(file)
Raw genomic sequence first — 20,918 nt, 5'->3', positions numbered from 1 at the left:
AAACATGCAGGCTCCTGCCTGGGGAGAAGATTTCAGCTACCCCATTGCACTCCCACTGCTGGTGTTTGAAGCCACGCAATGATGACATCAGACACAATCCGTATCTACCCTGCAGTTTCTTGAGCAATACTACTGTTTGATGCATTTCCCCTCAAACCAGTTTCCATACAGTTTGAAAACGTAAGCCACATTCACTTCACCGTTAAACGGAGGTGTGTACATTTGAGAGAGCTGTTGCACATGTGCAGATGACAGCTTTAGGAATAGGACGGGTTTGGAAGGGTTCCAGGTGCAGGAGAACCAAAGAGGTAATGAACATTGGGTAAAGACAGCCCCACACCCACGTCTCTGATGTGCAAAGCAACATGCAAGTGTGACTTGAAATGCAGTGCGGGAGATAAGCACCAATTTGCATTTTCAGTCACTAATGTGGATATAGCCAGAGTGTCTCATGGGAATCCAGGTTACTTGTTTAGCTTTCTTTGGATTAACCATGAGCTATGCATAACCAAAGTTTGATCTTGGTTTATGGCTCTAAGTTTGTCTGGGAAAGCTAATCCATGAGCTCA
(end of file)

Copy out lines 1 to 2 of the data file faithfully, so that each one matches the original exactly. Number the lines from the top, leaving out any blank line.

Raw genomic sequence first — 20,918 nt, 5'->3', positions numbered from 1 at the left:
AAACATGCAGGCTCCTGCCTGGGGAGAAGATTTCAGCTACCCCATTGCACTCCCACTGCTGGTGTTTGAAGCCACGCAATGATGACATCAGACACAATCCGTATCTACCCTGCAGTTTCTTGAGCAATACTACTGTTTGATGCATTTCCCCTCAAACCAGTTTCCATACAGTTTGAAAACGTAAGCCACATTCACTTCACCGTTAAACGGAGGTGTGTACATTTGAGAGAGCTGTTGCACATGTGCAGATGACAGCTTTAGGAATAGGACGGGTTTGGAAGGGTTCCAGGTGCAGGAGAACCAAAGAGGTAATGAACATTGGGTAAAGACAGCCCCACACCCACGTCTCTGATGTGCAAAGCAACATGCAAGTGTGACTTGAAATGCAGTGCGGGAGATAAGCACCAATTTGCATTTTCAGTCACTAATGTGGATATAGCCAGAGTGTCTCATGGGAATCCAGGTTACTTGTTTAGCTTTCTTTGGATTAACCATGAGCTATGCATAACCAAAGTTTGATCTTGGTTTATGGCTCTAAGTTTGTCTGGGAAAGCTAATCCATGAGCTCA